Vision

Neuronal Mechanisms of Visual Category Learning and Recognition
2008 Seed Grant
David Freedman, Ph.D.
University of Chicago

Humans and other advanced animals are not born with a built in library of meaningful
categories, such as “tables” and “chairs,” which we are preprogrammed to recognize. Instead
we learn to recognize the meaning of such stimuli through experience. This ability, which is
disrupted by a number of brain diseases and conditions such as Alzheimer’s disease,
schizophrenia and stroke, is critical because it allows us to respond appropriately to the
continuous stream of stimuli and events that we encounter in our interactions with the
environment.

While much is known about the encoding of basic visual features (such as contrast, orientation,
and motion direction) in early stages of the visual system, much less is known about how the
brain learns, stores, recognizes and recalls the meaning of our sensory experiences. With his
2008 Brain Research Foundation Seed Grant, Dr. David J. Freedman conducted research to
determine a more detailed understanding of the brain mechanisms of visual learning, memory
and recognition.

A greater understanding of visual learning and categorization is important for addressing a
number of brain disorders and conditions that leave patients impaired in everyday tasks that
require an appropriate response to sensory information. These studies also have particular
relevance for understanding and addressing learning disabilities, such as attention deficit
disorder and dyslexia, which affect a substantial number of school age children and young
adults. The long-term goal of Dr. Freedman’s research is to help guide the next generation of
treatments for these brain-based diseases and disorders by helping to develop a detailed
understanding of the brain mechanisms that underlie learning, memory and recognition.

Results from this study enabled Dr. Freedman to submit a proposal to the National Science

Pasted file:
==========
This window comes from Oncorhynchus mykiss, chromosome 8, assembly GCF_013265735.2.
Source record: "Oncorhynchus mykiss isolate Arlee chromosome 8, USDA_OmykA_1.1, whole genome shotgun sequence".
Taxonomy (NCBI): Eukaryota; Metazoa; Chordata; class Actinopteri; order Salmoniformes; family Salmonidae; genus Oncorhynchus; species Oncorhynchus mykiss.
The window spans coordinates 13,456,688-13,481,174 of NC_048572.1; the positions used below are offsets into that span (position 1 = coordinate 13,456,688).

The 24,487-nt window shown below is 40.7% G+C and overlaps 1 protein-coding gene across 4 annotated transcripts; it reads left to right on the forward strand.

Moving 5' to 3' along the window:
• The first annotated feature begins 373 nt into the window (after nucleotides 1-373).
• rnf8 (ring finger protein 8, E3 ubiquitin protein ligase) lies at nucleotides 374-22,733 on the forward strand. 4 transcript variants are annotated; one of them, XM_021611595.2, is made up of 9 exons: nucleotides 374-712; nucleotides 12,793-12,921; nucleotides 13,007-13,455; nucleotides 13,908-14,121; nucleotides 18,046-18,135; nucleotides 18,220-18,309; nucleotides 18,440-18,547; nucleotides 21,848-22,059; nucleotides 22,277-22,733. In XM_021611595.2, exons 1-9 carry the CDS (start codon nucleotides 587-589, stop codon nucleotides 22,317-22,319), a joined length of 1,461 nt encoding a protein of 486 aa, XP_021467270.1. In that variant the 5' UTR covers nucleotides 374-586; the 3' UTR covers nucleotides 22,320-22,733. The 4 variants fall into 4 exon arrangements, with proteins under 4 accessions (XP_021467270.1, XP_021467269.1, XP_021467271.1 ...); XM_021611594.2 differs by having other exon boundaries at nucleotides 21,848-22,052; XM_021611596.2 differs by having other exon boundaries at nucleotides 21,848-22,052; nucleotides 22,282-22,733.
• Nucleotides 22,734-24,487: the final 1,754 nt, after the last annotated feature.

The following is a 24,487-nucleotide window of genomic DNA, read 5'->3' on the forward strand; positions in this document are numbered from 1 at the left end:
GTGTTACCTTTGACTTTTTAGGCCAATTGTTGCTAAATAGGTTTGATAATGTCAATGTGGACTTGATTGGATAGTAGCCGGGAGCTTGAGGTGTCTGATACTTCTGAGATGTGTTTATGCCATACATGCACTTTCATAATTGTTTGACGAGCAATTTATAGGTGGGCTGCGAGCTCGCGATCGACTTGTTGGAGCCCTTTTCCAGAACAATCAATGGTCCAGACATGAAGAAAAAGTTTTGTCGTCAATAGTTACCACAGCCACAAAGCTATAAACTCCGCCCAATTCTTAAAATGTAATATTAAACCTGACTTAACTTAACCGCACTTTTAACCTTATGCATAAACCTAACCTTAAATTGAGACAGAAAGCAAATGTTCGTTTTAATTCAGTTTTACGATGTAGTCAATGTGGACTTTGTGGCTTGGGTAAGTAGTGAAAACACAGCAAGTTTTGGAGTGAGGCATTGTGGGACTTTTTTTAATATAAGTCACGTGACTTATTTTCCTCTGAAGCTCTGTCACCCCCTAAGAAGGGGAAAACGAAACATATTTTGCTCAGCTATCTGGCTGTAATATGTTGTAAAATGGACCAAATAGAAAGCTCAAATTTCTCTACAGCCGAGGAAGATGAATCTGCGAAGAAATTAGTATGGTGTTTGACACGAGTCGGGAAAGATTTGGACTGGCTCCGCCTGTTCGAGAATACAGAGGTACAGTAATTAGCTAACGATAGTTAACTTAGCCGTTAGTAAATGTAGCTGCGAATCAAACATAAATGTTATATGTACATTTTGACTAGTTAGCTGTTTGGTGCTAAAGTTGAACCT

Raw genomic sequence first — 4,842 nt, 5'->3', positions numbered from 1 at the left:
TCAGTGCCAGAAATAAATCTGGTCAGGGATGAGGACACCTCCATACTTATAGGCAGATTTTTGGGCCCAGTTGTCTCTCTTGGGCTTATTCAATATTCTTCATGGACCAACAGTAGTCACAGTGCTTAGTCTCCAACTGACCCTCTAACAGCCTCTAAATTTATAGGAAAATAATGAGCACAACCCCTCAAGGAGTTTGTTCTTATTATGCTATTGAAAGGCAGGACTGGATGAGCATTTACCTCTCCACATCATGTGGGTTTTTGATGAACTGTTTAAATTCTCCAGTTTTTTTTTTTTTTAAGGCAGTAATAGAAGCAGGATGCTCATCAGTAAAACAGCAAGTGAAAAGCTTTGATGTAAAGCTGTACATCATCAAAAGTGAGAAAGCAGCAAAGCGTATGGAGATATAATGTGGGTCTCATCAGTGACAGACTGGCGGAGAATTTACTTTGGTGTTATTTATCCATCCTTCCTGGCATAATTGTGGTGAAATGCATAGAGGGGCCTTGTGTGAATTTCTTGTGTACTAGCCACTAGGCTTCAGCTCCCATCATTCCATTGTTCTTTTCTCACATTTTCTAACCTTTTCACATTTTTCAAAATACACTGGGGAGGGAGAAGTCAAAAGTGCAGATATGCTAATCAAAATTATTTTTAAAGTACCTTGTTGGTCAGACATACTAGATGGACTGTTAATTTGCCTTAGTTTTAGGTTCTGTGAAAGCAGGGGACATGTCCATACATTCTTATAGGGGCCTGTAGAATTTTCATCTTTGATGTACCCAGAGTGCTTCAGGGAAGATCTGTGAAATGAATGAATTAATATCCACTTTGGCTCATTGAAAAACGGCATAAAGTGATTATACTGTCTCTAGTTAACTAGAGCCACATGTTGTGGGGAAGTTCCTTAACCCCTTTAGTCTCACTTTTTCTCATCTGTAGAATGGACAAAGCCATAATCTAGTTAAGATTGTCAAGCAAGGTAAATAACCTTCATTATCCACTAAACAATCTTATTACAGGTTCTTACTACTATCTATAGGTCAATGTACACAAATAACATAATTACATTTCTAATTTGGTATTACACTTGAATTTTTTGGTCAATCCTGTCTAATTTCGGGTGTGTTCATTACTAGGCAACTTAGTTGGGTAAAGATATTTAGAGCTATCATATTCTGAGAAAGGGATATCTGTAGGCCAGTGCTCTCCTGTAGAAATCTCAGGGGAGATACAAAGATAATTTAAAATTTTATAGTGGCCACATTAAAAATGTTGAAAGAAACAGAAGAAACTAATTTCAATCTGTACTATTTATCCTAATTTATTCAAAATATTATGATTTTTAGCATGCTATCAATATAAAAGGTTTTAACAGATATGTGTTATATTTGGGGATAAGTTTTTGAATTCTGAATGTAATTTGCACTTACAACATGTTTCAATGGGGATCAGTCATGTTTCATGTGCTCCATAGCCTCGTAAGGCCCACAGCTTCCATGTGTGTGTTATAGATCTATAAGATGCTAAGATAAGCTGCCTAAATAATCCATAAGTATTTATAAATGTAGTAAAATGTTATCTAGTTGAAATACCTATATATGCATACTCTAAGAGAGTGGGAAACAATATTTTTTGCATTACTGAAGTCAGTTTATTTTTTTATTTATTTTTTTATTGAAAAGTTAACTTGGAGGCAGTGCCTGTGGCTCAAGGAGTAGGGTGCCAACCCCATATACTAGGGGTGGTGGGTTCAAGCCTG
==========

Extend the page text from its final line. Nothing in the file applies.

Foundation (NSF). In 2010, Dr. Freedman was awarded the NSF CAREER award for junior
faculty. This award is a five year grant in the amount of $950,000.

The NSF is an independent federal agency that supports all fields of fundamental science and
engineering.

Dr. David Freedman’s 2008 BRF Seed Grant award leads to a $950,000 grant from the National
Science Foundation.

Other Grants

Lindsay M. De Biase, Ph.D., University of California Los Angeles
The role of microglial lysosomes in selective neuronal vulnerability
Synapses, the sites of signaling between neurons in the brain, play essential roles in learning, memory, and the health of neurons themselves. An enduring mystery is why some neurons are…
How the nervous system constructs internal models of the external world
As animals navigate their environments, they construct internal models of the external sensory world and use these models to guide their behavior. This ability to incorporate ongoing sensory stimuli into…
Xiaojing Gao, Ph.D., Stanford University
When Neural Circuits Meet Molecular Circuits: Quantitative Genetic Manipulation with Single-cell Consistency
Cells are the building blocks of our bodies. We get sick when the cells “misbehave”. The way modern gene therapies work is to introduce genes, fragments of DNA molecules that…
Rafiq Huda, Ph.D., Rutgers University
Conducting the orchestra of movement—functional role of striatal astrocytes in health and disease
Movement requires coordinated activity across a large brain-wide network. The striatum is a particularly important part of this circuit; it integrates motor-related information from many distinct brain regions to regulate…